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gency the loyalty of the Greek towns on the Asiatic coast, Darius now granted to these

that very freedom for which they had fought in the recent revolt, dismissed the tyrants

which had oppressed them, and conceded to them the right of democratic government. For the

king knew well that such a measure would give employment to the factious temper of the

Greek leaders in Ionia and Aeolia, and distract their attention wholly from the affairs of

their countrymen in the West.

As soon as this change in the government of the coast towns had been effected, Mardonius

began his advance through Thrace. At first, opposition melted before him. Thasos, with its

rich mines, was taken. Macedonia was obliged to acknowledge her tributary relation to the

Empire. Everything seemed to indicate the speedy reduction of the whole country to

complete submission. But while the Persian fleet was rounding Mount Athos a violent storm

arose and sent three hundred triremes and twenty thousand soldiers to the bottom. This

disaster was immediately followed by a successful onset made by the Brygi, a tribe of

Thracians dwelling between the Strymon and the Axius. These half-barbarians fell upon the

Persian land forces by night, killing many and wounding the general. But the veteran

Mardonius, by no means dismayed, followed his assailants and compelled them to submit. The

injury done to the fleet, however, was so great that the main object of the expedition had

to be abandoned: the Persians retreated into Thrace and thence into Asia Minor.

Still Darius remembered Athene. Within two years a second great army was organized and put

under command of Datis and Artaphernes. In B. C. 490 they set out to accomplish what

Mardonius had failed to do. Avoiding the dangerous route by way of the promontory of

Athos, the expedition sailed directly across the Aegean, and passing through the Cyclades

came at once upon the objects of its vengeance. Eretria was taken and leveled to the

ground. Then came the turn of Athens. Mean- while, Miltiades, governor of the Thracian

Chersonesus, who had accompanied Darius on his expedition against the Scythians, and

afterwards broken with the king by taking sides with the revolted Ionian cities, was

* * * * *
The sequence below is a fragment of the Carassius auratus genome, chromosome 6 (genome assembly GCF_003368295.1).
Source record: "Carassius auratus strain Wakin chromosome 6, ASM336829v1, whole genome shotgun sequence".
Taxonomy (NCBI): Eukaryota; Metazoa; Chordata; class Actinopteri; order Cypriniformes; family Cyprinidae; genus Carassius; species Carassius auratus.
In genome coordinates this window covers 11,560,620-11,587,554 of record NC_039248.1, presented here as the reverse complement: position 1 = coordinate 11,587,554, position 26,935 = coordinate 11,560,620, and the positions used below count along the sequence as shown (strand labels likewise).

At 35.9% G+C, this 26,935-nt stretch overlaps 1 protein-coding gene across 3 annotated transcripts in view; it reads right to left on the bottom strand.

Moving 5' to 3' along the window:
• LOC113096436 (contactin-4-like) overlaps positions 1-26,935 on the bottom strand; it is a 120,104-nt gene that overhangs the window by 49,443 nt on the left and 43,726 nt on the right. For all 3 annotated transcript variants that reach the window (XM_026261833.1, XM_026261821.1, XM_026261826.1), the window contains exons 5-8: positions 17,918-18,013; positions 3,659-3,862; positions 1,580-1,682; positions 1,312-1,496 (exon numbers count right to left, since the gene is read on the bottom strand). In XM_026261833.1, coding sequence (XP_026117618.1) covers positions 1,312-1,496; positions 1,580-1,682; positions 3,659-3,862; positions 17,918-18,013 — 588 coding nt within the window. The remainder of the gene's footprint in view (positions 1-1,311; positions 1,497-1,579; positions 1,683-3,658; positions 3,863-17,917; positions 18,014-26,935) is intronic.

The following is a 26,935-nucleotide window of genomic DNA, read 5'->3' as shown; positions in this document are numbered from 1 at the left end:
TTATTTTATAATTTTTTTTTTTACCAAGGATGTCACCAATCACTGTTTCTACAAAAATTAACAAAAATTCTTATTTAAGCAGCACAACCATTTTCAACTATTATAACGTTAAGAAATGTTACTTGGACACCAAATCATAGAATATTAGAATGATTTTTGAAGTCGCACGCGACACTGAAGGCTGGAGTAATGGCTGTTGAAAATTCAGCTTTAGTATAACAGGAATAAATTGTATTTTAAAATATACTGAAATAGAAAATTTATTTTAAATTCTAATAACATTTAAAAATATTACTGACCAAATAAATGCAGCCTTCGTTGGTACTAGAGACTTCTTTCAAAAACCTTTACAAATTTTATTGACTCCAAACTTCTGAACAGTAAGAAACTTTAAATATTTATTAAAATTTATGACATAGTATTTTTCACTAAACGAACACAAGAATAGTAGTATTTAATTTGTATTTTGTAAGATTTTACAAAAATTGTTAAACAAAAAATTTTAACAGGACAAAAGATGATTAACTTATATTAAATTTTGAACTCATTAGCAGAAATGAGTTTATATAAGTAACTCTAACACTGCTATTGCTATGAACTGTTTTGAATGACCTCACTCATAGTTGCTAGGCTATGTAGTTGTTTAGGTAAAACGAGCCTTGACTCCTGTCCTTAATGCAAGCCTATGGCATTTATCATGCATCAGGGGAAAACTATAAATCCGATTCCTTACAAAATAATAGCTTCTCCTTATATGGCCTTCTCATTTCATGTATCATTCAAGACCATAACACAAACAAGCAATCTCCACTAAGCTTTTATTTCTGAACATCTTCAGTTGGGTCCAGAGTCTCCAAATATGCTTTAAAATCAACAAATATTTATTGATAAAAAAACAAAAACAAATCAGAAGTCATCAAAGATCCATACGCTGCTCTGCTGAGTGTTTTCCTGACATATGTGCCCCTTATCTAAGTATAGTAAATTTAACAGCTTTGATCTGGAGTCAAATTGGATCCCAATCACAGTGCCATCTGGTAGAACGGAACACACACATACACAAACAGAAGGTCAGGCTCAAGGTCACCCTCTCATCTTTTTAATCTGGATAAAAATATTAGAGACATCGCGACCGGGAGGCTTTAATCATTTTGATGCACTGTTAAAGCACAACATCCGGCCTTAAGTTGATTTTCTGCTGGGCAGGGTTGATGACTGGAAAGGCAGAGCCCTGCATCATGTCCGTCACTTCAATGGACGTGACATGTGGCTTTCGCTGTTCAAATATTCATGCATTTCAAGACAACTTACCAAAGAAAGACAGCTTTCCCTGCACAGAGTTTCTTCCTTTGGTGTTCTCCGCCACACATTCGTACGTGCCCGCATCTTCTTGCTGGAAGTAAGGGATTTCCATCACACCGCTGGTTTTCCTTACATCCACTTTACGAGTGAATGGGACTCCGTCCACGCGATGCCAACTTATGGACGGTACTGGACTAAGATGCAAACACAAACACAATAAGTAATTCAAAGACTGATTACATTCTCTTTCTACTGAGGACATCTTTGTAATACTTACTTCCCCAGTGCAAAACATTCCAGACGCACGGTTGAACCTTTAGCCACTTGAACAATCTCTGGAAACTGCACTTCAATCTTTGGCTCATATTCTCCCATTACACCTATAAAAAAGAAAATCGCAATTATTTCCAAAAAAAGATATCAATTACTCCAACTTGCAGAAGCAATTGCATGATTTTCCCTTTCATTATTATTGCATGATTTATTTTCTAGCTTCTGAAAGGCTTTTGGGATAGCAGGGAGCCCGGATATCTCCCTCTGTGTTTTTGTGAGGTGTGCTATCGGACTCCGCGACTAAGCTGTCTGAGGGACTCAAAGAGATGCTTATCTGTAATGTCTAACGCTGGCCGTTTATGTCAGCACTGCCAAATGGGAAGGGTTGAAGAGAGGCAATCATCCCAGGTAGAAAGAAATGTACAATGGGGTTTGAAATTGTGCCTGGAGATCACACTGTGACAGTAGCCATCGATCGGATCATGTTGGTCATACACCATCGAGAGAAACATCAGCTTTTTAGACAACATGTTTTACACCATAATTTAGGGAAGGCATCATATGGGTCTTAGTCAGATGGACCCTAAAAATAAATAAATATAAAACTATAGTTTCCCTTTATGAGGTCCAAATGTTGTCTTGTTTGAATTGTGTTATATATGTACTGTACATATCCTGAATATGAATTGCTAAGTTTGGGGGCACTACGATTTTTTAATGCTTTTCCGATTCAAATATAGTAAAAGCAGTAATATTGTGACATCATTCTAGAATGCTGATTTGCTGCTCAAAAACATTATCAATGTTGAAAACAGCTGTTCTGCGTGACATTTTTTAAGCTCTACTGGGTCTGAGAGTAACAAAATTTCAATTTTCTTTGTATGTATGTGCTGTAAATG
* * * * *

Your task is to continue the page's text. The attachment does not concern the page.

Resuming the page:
chosen, with nine other polemarchs, to protect Athens against the Persians. With great

skill he gained over his colleagues to agree to a battle. The plain of MARATHON was

selected, and here where the mountains look on the sea was fought that first battle that

gave freedom and immortality to the Greek race. The Persians, notwithstanding they

outnumbered the Greeks ten to one, having two hundred thousand men, while their opponents

could muster but twenty thousand, were disastrously beaten and buried back in a broken

rout upon Asia.1

Still Darius remembered Athens. He immediately began preparations on a gigantic scale for

subjugation of the audacious Greeks. For three years the whole energies of the Empire were

devoted to the organization and equipment of a force sufficiently great to overwhelm not

only Greece but the whole of Europe. Never before in history had such stupendous measures

been taken to secure the subjugation of a belligerent people. When, however, the

preparations were nearly completed, a revolt broke out in Egypt, and the attention of the

Persian king was thus for the time distracted by the necessities of a double field of war.

His energies, however rose with the emergency. He determined to lead one army in person,

and send the other under trusted generals to put down all opposition. But on the eve of

these great movements, the king, in the sixty-third year of his age and the thirty-sixth

of his reign, fell sick and died; and the unfinished work of revenge and subjugation was

left to Xerxes, his son and successor on the throne of the Empire. Thus ended the career

of Darius Hyspastis,

1 It is deemed best to reserve the full account of the Graeco-Persian wars for the

following Book, devoted to the history of Greece. It Is believed that the more plentiful

sources of information accessible from the Greek side of the conflict, and indeed every

circum- stance would indicate that the fuller narrative of the great struggle should be

recited from the Athenian point of view.